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Ireland: DPC imposes €390M fine on Meta for unlawful processing and breach of transparency obligations

The Data Protection Commission ('DPC') announced, on 4 January 2023, that it had issued, on 31 December 2022, two decisions in which it fined Meta Platforms Ireland Limited a total of €390 million for breaches of the General Data Protection Regulation (Regulation (EU) 2016/679) ('GDPR') relating to its Facebook (€210 million) and Instagram (€180 million) services.

Background to the case

In particular, the DPC highlighted that the inquiry stemmed from two separate complaints made by EU data subjects regarding Facebook and Instagram services. More specifically, the DPC explained that prior to the entry into effect of the GDPR, on 25 May 2018, Meta Ireland had changed its Terms of Service for both services, amending the legal basis for processing users' personal data, from consent to performance of contract, for most of its processing operations.

To this end, the DPC explained that the complainants contended that, contrary to Meta Ireland's stated position, Meta Ireland was relying on consent as a lawful basis, arguing that, by making the accessibility of its services conditional on users accepting the updated Terms of Service, Meta Ireland was requiring users to consent to the processing of their personal data for behavioural advertising and other personalised services, in breach of the GDPR.

Findings of the DPC

Following its investigation, the DPC found that Meta Ireland breached its transparency obligations under the GDPR. On this point, the DPC noted that the information provided about the legal basis relied on by Meta Ireland was not clearly outlined to users, resulting in insufficient clarity as to what processing operations were being carried out on the personal data, for what purpose(s), and the specific legal basis being relied upon. Moreover, the DPC outlined that the lack of transparency on such important matters breached Articles 12 and 13(1)(c) of the GDPR, noting that this also amounted to a breach of Article 5(1)(a) of the GDPR.

In relation to legal basis, however, the DPC found initally that Facebook and Instagram services include and are premised on, the provision of a personalised service that includes personalised or behavioural advertising. Therefore, the DPC found that this understanding between users and their chosen service provider forms part of the contract concluded at the point at which users accept the Terms of Service. Nonetheless, as no consensus was reached during the consultation process, the matter was referred to the Concerned Supervisory Authorities and European Data Protection Board ('EDPB').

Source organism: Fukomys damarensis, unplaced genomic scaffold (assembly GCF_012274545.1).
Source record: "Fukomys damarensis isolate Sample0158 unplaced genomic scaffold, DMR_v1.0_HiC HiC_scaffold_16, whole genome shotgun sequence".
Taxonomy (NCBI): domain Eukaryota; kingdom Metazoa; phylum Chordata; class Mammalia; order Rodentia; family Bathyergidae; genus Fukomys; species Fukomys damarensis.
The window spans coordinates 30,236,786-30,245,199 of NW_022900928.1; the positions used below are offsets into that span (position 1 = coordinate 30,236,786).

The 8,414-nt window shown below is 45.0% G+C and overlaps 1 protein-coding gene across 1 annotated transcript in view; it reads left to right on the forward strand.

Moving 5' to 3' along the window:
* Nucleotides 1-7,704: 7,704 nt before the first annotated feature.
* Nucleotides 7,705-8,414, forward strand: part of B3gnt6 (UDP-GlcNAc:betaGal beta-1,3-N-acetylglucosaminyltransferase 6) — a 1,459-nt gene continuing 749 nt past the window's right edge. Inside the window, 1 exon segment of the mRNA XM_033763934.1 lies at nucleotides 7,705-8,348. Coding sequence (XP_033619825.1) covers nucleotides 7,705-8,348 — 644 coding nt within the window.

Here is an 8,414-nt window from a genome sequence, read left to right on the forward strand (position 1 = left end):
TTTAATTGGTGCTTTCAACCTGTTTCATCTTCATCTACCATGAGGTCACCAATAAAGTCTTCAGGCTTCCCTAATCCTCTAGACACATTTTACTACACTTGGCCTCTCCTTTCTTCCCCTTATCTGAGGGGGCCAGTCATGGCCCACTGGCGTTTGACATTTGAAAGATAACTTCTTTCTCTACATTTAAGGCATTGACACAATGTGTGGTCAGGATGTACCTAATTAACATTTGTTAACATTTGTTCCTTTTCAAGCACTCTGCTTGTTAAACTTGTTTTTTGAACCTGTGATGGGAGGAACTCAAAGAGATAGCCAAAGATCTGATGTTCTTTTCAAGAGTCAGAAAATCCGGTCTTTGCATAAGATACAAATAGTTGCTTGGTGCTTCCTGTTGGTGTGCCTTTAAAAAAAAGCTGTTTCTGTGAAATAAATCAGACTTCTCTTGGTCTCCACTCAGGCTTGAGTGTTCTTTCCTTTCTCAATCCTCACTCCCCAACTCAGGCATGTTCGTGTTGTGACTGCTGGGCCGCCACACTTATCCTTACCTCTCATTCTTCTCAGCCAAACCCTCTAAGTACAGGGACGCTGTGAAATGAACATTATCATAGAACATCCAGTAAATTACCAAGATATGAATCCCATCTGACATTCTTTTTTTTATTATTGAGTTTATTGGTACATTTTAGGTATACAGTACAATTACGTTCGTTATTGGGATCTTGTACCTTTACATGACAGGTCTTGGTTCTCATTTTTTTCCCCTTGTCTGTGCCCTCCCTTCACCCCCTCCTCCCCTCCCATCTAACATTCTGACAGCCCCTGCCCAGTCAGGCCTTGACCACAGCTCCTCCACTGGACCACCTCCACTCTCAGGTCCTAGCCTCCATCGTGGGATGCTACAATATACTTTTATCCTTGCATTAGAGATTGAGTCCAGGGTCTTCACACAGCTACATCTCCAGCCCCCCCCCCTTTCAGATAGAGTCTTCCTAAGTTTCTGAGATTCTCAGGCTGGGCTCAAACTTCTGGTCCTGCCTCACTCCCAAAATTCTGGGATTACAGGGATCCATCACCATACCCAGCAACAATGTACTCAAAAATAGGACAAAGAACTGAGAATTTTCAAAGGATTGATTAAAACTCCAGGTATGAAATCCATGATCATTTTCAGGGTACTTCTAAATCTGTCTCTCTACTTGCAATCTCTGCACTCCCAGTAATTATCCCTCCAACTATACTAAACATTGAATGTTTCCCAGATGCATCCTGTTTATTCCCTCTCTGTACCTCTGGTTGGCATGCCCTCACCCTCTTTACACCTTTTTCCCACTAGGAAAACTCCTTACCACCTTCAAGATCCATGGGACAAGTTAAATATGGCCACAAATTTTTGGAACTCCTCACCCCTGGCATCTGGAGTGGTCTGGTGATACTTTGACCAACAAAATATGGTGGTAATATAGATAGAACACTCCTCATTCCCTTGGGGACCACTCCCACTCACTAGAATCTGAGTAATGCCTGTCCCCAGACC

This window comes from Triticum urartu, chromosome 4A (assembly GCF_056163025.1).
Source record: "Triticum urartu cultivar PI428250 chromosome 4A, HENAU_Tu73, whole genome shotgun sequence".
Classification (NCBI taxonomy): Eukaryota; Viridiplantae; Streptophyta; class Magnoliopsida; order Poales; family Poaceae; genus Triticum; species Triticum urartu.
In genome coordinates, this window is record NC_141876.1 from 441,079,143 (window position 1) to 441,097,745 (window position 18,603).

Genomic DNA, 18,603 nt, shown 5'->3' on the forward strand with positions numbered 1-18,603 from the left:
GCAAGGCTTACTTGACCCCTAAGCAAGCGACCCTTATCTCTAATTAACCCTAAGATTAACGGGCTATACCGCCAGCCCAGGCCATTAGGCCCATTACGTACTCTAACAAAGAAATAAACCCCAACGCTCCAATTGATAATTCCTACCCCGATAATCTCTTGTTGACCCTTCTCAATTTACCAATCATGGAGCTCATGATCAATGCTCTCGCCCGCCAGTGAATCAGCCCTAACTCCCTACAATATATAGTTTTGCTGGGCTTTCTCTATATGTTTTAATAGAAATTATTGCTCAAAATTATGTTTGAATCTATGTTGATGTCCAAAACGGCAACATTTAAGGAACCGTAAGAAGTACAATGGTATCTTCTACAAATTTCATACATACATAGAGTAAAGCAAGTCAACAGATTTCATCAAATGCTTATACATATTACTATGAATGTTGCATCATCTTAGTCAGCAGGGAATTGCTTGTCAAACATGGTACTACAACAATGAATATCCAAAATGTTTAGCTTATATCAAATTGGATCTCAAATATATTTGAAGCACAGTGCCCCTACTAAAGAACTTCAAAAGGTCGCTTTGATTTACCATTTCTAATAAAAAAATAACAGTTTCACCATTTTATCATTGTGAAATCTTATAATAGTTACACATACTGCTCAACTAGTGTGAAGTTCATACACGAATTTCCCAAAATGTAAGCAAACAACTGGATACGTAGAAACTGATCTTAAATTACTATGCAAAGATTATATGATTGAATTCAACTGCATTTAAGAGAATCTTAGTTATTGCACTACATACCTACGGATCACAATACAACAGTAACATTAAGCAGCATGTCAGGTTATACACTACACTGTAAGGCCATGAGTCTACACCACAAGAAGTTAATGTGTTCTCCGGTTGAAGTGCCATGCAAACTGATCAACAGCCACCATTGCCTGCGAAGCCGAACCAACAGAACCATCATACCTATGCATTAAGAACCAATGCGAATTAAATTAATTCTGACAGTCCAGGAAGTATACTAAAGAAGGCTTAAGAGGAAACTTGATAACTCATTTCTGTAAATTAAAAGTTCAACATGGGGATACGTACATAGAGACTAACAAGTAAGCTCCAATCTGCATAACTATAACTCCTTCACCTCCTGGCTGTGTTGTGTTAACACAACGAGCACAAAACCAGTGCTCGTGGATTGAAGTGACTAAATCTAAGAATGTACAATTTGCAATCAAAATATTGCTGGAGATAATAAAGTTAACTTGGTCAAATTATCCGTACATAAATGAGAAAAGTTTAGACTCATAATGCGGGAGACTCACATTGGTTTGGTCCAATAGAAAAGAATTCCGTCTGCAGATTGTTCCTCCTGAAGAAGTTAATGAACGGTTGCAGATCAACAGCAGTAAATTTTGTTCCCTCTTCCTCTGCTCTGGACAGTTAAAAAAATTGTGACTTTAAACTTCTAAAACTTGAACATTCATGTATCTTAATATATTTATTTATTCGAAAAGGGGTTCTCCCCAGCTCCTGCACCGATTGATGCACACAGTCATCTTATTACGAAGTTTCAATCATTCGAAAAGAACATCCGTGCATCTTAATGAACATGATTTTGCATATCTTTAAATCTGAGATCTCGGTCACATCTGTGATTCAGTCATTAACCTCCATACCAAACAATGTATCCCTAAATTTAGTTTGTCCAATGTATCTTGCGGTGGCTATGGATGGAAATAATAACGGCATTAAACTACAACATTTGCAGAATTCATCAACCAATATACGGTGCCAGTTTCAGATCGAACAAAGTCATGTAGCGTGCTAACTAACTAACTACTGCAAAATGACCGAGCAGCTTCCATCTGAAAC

On 5 December 2022, the EDPB issued a determination, in relation to which, the DPC noted that the EDPB had upheld the DPC's finding in relation to a breach of transparency requirements, but had taken a different approach with regards to the legal basis adopted by Meta Ireland, finding that it was not entitled to rely on the 'contract' legal basis for its processing of personal data for the purpose of behavioural advertising. As a result, the DPC adopted its final decision on 31 December 2022, bringing it into line with the EDPB's findings that Meta Ireland is not entitled to rely on the 'contract' legal basis in connection with the delivery of behavioural advertising as part of its Facebook and Instagram services, and that its processing of data in such a manner is an infringement of Article 6 of the GDPR.

Outcomes

In light of the above, the DPC increased the fine amount to a total of €390 million for breaches of the GDPR relating to its Facebook (€210 million) and Instagram (€180 million) services. In addition, the DPC also noted that Meta Ireland must bring its processing operations into compliance with the GDPR within a period of three months.

Notably, the DPC commented that, while the EDPB requested it conduct a new investigation into Facebook and Instagram's data processing operations, this would not be in line with the structure of the cooperation and consistency arrangements laid down by the GDPR. Further, the DPC stated that it would consider bringing an action of annulment regarding directions issued in this context.  

You can read the press release here, Facebook's decision here, Instagram's decision here, Meta's reaction here, and NOYB's reaction here.

UPDATE (6 January 2023)

Datatilsynet welcomes DPC's decision to fine Meta

The Norwegian data protection authority ('Datatilsynet') issued, on 5 January 2023, a statement on the DPC's decision to fine Meta €390 million. In particular, the Datatilsynet welcomed the decision and outlined that Meta announced its intention to appeal the decision before Irish courts. Further to this, the Datatilsynet noted that it will probably take several years before the case is finally settled and therefore, it is unlikely that users will see any change on Facebook or Instagram anytime soon.

Moreover, the Datatilsynet pointed out that if the DPC's decision is eventually upheld, Meta will most likely have to make changes to its business model.

You can read the statement, only available in Norwegian, here.